receptors present on vascular endothelium. These cells respond by increasing production of
nitric oxide, which signals the surrounding smooth muscle to relax, leading to vasodilation.
Blocking, hindering or mimicking the action of acetylcholine has many uses in medicine.
Drugs acting on the acetylcholine system are either agonists to the receptors, stimulating
the system, or antagonists, inhibiting it. Acetylcholine receptor agonists and antagonists
can either have an effect directly on the receptors or exert their effects indirectly, e.g., by
affecting the enzyme acetylcholinesterase, which degrades the receptor ligand. Agonists
increase the level of receptor activation, antagonists reduce it.
13
Examples of drugs
Agonists
1-Direct acting agonist: acting directly on cholinoceptors.
pilocarpine*
Pilocarpine is a cholinergic drug, that is, a drug that mimics the effects of the chemical,
acetylcholine which is produced by nerve cells. Pilocarpine eye drops have been used for
many years to treat glaucoma, a condition in which pressure within the fluid of the eye
is abnormally elevated and ultimately damages the eye and impares vision. In 1994, an
oral formulation of pilocarpine was approved by the FDA for the treatment of dry mouth
caused by radiation therapy for head and neck cancer, a treatment that damages the
salivary glands and reduces their production of saliva.
Side effects:- dizziness, vomiting, diarrhea.
14
2-indirect acting agonist : acting indirectly by inhibiting the activity of enzymes
responsible for degredation of Ach
Neostigmine
Competitive inhibitor of cholinesterase resulting in decreased hydrolysis of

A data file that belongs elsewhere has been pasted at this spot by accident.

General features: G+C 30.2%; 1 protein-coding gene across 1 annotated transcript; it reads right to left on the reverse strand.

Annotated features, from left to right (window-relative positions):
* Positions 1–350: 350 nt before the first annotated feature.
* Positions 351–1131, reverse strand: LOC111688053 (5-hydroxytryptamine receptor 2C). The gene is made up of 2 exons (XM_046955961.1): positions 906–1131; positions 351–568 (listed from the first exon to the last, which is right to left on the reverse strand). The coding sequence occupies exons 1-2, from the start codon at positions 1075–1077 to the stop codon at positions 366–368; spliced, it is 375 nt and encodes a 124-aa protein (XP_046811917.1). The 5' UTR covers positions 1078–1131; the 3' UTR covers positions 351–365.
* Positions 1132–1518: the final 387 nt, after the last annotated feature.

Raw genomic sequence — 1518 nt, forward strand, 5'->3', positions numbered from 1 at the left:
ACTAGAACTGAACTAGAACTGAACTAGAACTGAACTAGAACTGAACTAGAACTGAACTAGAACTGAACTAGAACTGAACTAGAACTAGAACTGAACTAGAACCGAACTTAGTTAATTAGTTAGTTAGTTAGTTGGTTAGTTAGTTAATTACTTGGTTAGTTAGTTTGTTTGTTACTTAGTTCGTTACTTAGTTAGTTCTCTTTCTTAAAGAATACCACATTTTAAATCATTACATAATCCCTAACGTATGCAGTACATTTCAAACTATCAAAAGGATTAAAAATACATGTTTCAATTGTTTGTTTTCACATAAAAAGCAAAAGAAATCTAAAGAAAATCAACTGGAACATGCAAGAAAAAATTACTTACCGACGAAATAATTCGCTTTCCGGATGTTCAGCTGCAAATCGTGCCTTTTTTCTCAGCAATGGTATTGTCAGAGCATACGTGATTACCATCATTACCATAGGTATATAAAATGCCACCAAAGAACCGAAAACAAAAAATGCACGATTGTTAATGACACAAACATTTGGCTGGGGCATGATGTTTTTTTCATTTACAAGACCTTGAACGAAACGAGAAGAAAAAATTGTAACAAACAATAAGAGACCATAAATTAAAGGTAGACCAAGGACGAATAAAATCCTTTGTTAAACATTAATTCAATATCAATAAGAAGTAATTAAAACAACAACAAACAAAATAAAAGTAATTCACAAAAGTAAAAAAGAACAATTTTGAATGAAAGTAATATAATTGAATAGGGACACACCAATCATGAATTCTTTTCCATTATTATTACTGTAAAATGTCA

acetylcholine by cholinesterase; by reducing the breakdown of acetylcholine,
neostigmine increases acetylcholine in the synaptic cleft which competes for the
same binding site as non depolarizing neuromuscular blocking agents, and reverses
the neuromuscular blockade , mainly it is used for symptomatic treatment of
myasthenia gravis.
(Myasthenia gravis (MG) is a neuromuscular disorder that causes weakness in the
skeletal muscles, which are the muscles your body uses for movement. It occurs
when communication between nerve cells and muscles becomes impaired. This
impairment prevents crucial muscle contractions from occurring, resulting in
muscle weakness).
Side effects:- vomiting, diarrhea, abdominal cramps, increased
saliva/mucus, decreased pupil size, increased urination, or increased
sweating may occur.
15
Antagonist
*atropine
A class of medications known as anticholinergics or antimuscarinics. Atropine occurs
naturally and is extracted from the belladonna alkaloid plant. Atropine works by
blocking the actions of a chemical called acetylcholine. Atropine has numerous uses in
clinical medicine and is available in several dosage forms including oral tablet,
solution for injection, ophthalmic solution, and ophthalmic ointment.
Side effects:- may cause drowsiness, blurred vision.
16
Ach is a neurotransmitter that transmit signals from one neuron to
another or from neuron to muscle to produce action potential .
Ach was the first neurotransmitter to be identified and its old name
was "vagusstoff".
The type of receptors that Ach act on is cholinoceptors (muscarinic,
nicotinic)
Ach is synthesized at axon terminal by Ach transferase and
hydrolyzed by choline esterase and both are present in neuron
terminal.
Ach is the substance of nervous system that activate skeletal muscle
Blocking or mimicking the action of Ach have many uses in medicine , drug that
acting on Ach receptor either "agonist" or "antagonist".
17